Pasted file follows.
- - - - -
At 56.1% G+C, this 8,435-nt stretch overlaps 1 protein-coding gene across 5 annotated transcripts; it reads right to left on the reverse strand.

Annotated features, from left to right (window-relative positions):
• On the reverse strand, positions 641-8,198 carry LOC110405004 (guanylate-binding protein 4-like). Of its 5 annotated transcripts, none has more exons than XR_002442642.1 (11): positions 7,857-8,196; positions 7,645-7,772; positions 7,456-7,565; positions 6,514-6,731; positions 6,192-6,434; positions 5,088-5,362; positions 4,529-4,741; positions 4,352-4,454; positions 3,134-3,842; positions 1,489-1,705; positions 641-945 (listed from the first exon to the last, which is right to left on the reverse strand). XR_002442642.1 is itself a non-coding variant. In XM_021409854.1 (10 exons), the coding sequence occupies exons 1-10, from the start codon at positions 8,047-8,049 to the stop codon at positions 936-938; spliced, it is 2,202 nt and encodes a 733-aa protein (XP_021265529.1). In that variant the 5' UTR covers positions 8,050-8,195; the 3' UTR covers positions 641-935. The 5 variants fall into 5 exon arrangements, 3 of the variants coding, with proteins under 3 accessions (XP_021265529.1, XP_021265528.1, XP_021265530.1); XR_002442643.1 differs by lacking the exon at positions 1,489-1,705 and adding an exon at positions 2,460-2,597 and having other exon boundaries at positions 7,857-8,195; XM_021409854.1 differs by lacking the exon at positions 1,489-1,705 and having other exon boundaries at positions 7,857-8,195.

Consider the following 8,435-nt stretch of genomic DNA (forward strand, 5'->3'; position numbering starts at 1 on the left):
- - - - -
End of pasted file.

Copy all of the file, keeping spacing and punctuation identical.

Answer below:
At 56.1% G+C, this 8,435-nt stretch overlaps 1 protein-coding gene across 5 annotated transcripts; it reads right to left on the reverse strand.

Annotated features, from left to right (window-relative positions):
• On the reverse strand, positions 641-8,198 carry LOC110405004 (guanylate-binding protein 4-like). Of its 5 annotated transcripts, none has more exons than XR_002442642.1 (11): positions 7,857-8,196; positions 7,645-7,772; positions 7,456-7,565; positions 6,514-6,731; positions 6,192-6,434; positions 5,088-5,362; positions 4,529-4,741; positions 4,352-4,454; positions 3,134-3,842; positions 1,489-1,705; positions 641-945 (listed from the first exon to the last, which is right to left on the reverse strand). XR_002442642.1 is itself a non-coding variant. In XM_021409854.1 (10 exons), the coding sequence occupies exons 1-10, from the start codon at positions 8,047-8,049 to the stop codon at positions 936-938; spliced, it is 2,202 nt and encodes a 733-aa protein (XP_021265529.1). In that variant the 5' UTR covers positions 8,050-8,195; the 3' UTR covers positions 641-935. The 5 variants fall into 5 exon arrangements, 3 of the variants coding, with proteins under 3 accessions (XP_021265529.1, XP_021265528.1, XP_021265530.1); XR_002442643.1 differs by lacking the exon at positions 1,489-1,705 and adding an exon at positions 2,460-2,597 and having other exon boundaries at positions 7,857-8,195; XM_021409854.1 differs by lacking the exon at positions 1,489-1,705 and having other exon boundaries at positions 7,857-8,195.

Consider the following 8,435-nt stretch of genomic DNA (forward strand, 5'->3'; position numbering starts at 1 on the left):